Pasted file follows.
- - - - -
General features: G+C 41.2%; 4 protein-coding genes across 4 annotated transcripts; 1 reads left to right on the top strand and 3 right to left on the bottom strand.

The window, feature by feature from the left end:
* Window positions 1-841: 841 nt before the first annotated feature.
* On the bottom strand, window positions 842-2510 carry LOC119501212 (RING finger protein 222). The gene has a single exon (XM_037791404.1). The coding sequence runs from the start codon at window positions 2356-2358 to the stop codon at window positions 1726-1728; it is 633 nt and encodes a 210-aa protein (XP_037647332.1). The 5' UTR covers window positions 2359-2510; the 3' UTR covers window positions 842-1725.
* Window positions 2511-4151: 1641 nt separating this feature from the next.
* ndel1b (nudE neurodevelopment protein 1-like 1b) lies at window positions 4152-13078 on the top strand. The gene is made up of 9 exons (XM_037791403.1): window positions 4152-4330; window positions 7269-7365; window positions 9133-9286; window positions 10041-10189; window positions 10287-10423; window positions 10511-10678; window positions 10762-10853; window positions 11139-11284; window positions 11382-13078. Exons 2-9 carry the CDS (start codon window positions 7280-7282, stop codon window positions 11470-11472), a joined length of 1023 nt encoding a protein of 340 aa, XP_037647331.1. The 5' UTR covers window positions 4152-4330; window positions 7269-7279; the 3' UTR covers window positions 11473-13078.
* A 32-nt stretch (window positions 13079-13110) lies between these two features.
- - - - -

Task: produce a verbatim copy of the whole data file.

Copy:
General features: G+C 41.2%; 4 protein-coding genes across 4 annotated transcripts; 1 reads left to right on the top strand and 3 right to left on the bottom strand.

The window, feature by feature from the left end:
* Window positions 1-841: 841 nt before the first annotated feature.
* On the bottom strand, window positions 842-2510 carry LOC119501212 (RING finger protein 222). The gene has a single exon (XM_037791404.1). The coding sequence runs from the start codon at window positions 2356-2358 to the stop codon at window positions 1726-1728; it is 633 nt and encodes a 210-aa protein (XP_037647332.1). The 5' UTR covers window positions 2359-2510; the 3' UTR covers window positions 842-1725.
* Window positions 2511-4151: 1641 nt separating this feature from the next.
* ndel1b (nudE neurodevelopment protein 1-like 1b) lies at window positions 4152-13078 on the top strand. The gene is made up of 9 exons (XM_037791403.1): window positions 4152-4330; window positions 7269-7365; window positions 9133-9286; window positions 10041-10189; window positions 10287-10423; window positions 10511-10678; window positions 10762-10853; window positions 11139-11284; window positions 11382-13078. Exons 2-9 carry the CDS (start codon window positions 7280-7282, stop codon window positions 11470-11472), a joined length of 1023 nt encoding a protein of 340 aa, XP_037647331.1. The 5' UTR covers window positions 4152-4330; window positions 7269-7279; the 3' UTR covers window positions 11473-13078.
* A 32-nt stretch (window positions 13079-13110) lies between these two features.